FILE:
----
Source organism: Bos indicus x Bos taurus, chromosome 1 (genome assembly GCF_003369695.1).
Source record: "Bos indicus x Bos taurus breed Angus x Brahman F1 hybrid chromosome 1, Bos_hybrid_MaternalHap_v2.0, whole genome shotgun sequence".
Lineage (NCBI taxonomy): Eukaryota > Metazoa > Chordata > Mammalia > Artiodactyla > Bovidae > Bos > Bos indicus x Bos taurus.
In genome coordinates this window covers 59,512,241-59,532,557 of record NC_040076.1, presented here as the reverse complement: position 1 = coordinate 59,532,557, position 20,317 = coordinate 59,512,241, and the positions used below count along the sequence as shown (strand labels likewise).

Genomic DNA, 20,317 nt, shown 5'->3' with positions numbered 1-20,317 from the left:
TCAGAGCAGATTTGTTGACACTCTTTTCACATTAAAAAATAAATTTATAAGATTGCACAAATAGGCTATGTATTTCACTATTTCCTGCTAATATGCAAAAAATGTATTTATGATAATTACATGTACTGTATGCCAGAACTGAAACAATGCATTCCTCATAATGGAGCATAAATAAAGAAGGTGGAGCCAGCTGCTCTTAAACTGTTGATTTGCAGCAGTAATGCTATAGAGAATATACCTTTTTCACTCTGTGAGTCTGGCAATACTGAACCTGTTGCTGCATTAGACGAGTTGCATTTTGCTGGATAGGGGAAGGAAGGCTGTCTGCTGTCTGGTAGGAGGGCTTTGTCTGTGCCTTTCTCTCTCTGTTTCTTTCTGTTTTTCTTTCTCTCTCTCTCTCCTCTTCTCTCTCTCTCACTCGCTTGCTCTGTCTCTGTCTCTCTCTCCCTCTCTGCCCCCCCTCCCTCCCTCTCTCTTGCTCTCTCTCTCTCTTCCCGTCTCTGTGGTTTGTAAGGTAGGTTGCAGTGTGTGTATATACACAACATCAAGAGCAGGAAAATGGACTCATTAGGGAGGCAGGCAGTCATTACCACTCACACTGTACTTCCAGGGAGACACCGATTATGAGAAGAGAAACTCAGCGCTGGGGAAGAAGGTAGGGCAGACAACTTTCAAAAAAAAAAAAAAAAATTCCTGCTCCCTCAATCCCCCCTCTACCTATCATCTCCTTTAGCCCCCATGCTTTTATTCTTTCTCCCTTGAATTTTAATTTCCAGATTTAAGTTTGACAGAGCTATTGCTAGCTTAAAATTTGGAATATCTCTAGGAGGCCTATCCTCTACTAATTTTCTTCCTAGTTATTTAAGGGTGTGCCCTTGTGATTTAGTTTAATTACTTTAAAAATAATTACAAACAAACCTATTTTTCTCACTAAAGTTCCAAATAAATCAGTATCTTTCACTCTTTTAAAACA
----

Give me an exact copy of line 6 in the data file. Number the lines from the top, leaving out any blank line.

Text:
TCAGAGCAGATTTGTTGACACTCTTTTCACATTAAAAAATAAATTTATAAGATTGCACAAATAGGCTATGTATTTCACTATTTCCTGCTAATATGCAAAAAATGTATTTATGATAATTACATGTACTGTATGCCAGAACTGAAACAATGCATTCCTCATAATGGAGCATAAATAAAGAAGGTGGAGCCAGCTGCTCTTAAACTGTTGATTTGCAGCAGTAATGCTATAGAGAATATACCTTTTTCACTCTGTGAGTCTGGCAATACTGAACCTGTTGCTGCATTAGACGAGTTGCATTTTGCTGGATAGGGGAAGGAAGGCTGTCTGCTGTCTGGTAGGAGGGCTTTGTCTGTGCCTTTCTCTCTCTGTTTCTTTCTGTTTTTCTTTCTCTCTCTCTCTCCTCTTCTCTCTCTCTCACTCGCTTGCTCTGTCTCTGTCTCTCTCTCCCTCTCTGCCCCCCCTCCCTCCCTCTCTCTTGCTCTCTCTCTCTCTTCCCGTCTCTGTGGTTTGTAAGGTAGGTTGCAGTGTGTGTATATACACAACATCAAGAGCAGGAAAATGGACTCATTAGGGAGGCAGGCAGTCATTACCACTCACACTGTACTTCCAGGGAGACACCGATTATGAGAAGAGAAACTCAGCGCTGGGGAAGAAGGTAGGGCAGACAACTTTCAAAAAAAAAAAAAAAAATTCCTGCTCCCTCAATCCCCCCTCTACCTATCATCTCCTTTAGCCCCCATGCTTTTATTCTTTCTCCCTTGAATTTTAATTTCCAGATTTAAGTTTGACAGAGCTATTGCTAGCTTAAAATTTGGAATATCTCTAGGAGGCCTATCCTCTACTAATTTTCTTCCTAGTTATTTAAGGGTGTGCCCTTGTGATTTAGTTTAATTACTTTAAAAATAATTACAAACAAACCTATTTTTCTCACTAAAGTTCCAAATAAATCAGTATCTTTCACTCTTTTAAAACA